Growing calls for national day of mourning after mass grave found at former residential school
TORONTO -- There are growing calls for the federal government to declare a national day of mourning in honour of the 215 children whose remains were found on the site of a former residential school in Kamloops, B.C.
As of Monday morning, more than 28,000 people have signed a petition on Change.org calling for the federal government to do exactly that.
"Survivors of residential schools and their families carry the burden of this tragedy and it is due time that Canada as a whole also share this burden. These deaths impact every person in this land and so it’s important that we all come together to mourn," the petition says.
The Mississaugas of the Credit First Nations (MCFN) in Ontario issued an open letter on Saturday, seeking some action from Prime Minister Justin Trudeau’s Liberal government.
“We call on the Prime Minister to lower flags of this country and declare a national day of mourning for our children," said MCFN Chief R. Stacey Laforme in the letter. "For these Children and the many others!"
On Sunday, Trudeau tweeted that he’d requested flags at all federal buildings be flown at half-mast.
Mayors across Canada have also lowered flags at municipal facilities, as have provincial and territorial legislatures.
In Parliament, MPs on Friday unanimously agreed to fast-track the passage of Bill C-5, which would establish a National Day for Truth and Reconciliation as a new statutory holiday.
The bill was first introduced in September as part of the government's plans to implement the Truth and Reconciliation Commission's Call to Action #80. It follows a similar bill introduced by the NDP in 2017 that was heavily rewritten by the Liberals before dying in the Senate two years later.
"It is an important action to take, and we must act immediately so that this day becomes part of our reality this year," said Canadian heritage minister and bill sponsor Steven Guilbeault in the House of Commons on Friday.
NDP leader Jagmeet Singh is also asking House speaker Anthony Rota for an emergency debate in parliament to discuss the discovery in Kamloops.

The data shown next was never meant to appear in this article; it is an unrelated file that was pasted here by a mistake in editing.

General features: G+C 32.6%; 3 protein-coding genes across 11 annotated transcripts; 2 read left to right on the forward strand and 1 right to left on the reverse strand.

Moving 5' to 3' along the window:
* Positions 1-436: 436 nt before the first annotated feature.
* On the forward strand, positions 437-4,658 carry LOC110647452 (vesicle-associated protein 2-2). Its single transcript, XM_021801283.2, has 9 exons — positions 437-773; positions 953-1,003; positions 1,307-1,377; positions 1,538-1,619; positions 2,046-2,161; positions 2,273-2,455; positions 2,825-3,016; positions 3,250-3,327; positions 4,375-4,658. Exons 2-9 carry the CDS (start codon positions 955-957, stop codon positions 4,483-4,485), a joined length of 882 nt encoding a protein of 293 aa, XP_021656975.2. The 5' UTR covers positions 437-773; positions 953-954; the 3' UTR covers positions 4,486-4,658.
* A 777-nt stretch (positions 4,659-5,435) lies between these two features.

"Important questions deserve to be asked about this and other schools, and immediate concrete measures need to be taken as a way to seek justice and uphold the rule of law," Singh said in his letter to Rota on Monday.
REMEMBERING THE 215 CHILDREN
People across Canada reacted to the discovery over the weekend too, creating makeshift memorials outside provincial legislatures, residential school sites and in public squares.
Many feature scores of children's shoes, left to symbolize the hundreds of children found buried in Kamloops.
Public schools and teachers' unions across the country encouraged staff and students to wear orange shirts Monday. This echoes the ritual of Orange Shirt Day, marked annually on September 30 to honour the victims of the residential school system.
The Kamloops school operated between 1890 and 1969, when the federal government took over its operation from the Catholic Church. It continued as a day school until its closure in 1978.
At one point, the school was the largest out of more than 130 schools in Canada's residential school system.
The Truth and Reconciliation Commission issued its final report on residential schools more than five years ago. The nearly 4,000-page account details the harsh mistreatment inflicted on Indigenous children at the institutions, where at least 3,200 children died amid abuse and neglect.
The remains of the 215 children in Kamloops were found with the help of ground-penetrating radar, the Tk'emlups te Secwepemc First Nation said on Thursday.
The Federation of Sovereign Indigenous Nations is calling for more forensic searches at other former residential school sites.
“We respectfully request all First Nations across our traditional lands to join us in this very important lobby effort," the FSIN said in a news release on Sunday.
If you are a former residential school student in distress, or have been affected by the residential school system and need help, you can contact the 24-hour Indian Residential Schools Crisis Line: 1-866-925-4419
With files from The Canadian Press.